Math scores ‘profound struggle in our state’

The American Press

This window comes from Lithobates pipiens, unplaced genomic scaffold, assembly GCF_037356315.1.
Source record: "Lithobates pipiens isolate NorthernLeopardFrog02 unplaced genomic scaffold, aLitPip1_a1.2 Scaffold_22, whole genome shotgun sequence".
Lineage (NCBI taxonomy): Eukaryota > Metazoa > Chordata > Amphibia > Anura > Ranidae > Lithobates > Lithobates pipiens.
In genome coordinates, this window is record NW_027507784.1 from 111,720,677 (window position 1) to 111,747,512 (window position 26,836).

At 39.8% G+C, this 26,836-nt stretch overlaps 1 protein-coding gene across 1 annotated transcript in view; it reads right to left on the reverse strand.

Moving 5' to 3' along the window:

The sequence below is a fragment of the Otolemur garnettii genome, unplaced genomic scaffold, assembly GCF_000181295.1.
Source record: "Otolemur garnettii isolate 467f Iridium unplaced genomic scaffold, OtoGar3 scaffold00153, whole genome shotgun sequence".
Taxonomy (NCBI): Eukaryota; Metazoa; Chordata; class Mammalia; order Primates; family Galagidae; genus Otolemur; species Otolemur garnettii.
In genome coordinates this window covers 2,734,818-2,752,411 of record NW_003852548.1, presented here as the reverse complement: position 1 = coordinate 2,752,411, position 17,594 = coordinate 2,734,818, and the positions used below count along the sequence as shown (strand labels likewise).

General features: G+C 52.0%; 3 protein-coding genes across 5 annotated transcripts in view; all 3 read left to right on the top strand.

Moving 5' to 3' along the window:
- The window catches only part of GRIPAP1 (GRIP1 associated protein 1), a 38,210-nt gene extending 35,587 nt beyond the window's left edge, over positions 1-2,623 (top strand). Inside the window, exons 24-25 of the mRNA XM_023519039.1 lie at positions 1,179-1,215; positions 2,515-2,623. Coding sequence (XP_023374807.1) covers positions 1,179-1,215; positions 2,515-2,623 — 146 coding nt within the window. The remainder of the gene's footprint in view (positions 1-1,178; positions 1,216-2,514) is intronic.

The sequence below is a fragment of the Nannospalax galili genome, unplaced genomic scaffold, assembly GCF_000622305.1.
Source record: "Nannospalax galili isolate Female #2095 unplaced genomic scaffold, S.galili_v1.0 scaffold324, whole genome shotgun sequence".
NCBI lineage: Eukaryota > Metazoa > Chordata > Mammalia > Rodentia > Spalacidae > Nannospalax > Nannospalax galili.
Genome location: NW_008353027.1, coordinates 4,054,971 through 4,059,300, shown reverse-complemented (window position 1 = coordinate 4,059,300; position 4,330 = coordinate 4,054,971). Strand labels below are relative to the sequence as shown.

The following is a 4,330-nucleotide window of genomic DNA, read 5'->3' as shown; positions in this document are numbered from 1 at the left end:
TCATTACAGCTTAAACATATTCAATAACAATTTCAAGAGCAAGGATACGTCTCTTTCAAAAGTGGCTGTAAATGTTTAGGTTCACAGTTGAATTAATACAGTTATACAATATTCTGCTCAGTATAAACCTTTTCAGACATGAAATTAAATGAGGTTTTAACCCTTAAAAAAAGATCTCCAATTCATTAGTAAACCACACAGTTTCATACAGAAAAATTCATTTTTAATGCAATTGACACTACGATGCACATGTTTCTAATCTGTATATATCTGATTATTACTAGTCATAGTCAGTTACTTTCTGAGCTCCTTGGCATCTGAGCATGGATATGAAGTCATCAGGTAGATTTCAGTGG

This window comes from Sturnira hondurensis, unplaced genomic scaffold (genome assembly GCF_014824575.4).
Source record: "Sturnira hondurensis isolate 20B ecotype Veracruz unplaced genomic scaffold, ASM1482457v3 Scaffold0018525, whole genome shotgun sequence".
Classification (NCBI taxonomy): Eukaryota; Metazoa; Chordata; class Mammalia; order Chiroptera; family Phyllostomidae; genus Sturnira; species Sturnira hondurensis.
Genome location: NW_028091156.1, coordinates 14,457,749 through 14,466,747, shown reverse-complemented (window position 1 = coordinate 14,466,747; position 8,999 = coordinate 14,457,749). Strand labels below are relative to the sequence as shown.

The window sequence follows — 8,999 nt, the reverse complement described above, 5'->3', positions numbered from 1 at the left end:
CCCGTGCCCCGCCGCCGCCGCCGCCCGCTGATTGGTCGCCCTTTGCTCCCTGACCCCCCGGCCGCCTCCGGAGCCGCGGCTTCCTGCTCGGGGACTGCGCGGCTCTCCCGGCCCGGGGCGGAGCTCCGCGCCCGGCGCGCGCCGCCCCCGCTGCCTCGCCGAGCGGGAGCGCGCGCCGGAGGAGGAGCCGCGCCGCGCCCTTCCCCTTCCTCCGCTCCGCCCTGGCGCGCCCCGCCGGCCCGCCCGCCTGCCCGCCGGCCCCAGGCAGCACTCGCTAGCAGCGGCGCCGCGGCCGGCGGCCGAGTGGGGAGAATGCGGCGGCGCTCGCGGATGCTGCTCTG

<p class="p1">For years, Louisiana’s reputation when it comes to standardized test performance in public schools has been notoriously bad. Unfortunately, we still have a long way to go, especially with math. </p><p class="p3">According to LEAP scores released last month, only 25 percent of seventh grade students, along with 28 percent of eighth grade students, scored advanced or better in math.</p><p class="p3">The nation’s report card, the National Assessment of Educational Progress, ranked Louisiana’s eighth grade math scores 50th this year.</p><p class="p3">ACT scores didn’t fare much better, with Louisiana ranking 43rd nationwide last year.</p><p class="p3">The state’s average math score was 18.8 out of 36, the lowest of the test’s four subjects. The national average score in math was 20.7.</p><p class="p3">State Superintendent of Education John White told the Advocate that the low math scores “is a profound struggle in our state.”</p><p class="p3">One problem lies with some middle school math teachers not being able to teach students content knowledge. White said this can hurt students now and into the future when they try to compete for high-paying jobs that require math skills.</p><p class="p3">Teachers need the skills necessary to teach the curriculum so students can succeed in standardized tests. </p><p class="p3">Another problem is a lack of math and science teachers statewide. This forces some teachers into the classroom before they have met the required certification.</p><p class="p3">Louisiana’s education officials need to fix the issue of students underperforming in math so it doesn’t get any worse. They already know the problem exists. It was addressed during a retreat last week hosted by the state Board of Elementary and Secondary Education.</p><p class="p3">Sadly, there isn’t an easy, or affordable, solution. White also acknowledged that the curriculum may not help students who are behind in their math skills. One out of four high school students have the target math skills.</p><p class="p3">The LEAP and ACT scores only reaffirm what we already know about Louisiana’s underperforming students. Now it’s up to our education officials to find ways to improve the outcomes and give students the skills they need to succeed in school and in the workforce.</p>””Math problemsAmerican Press composite

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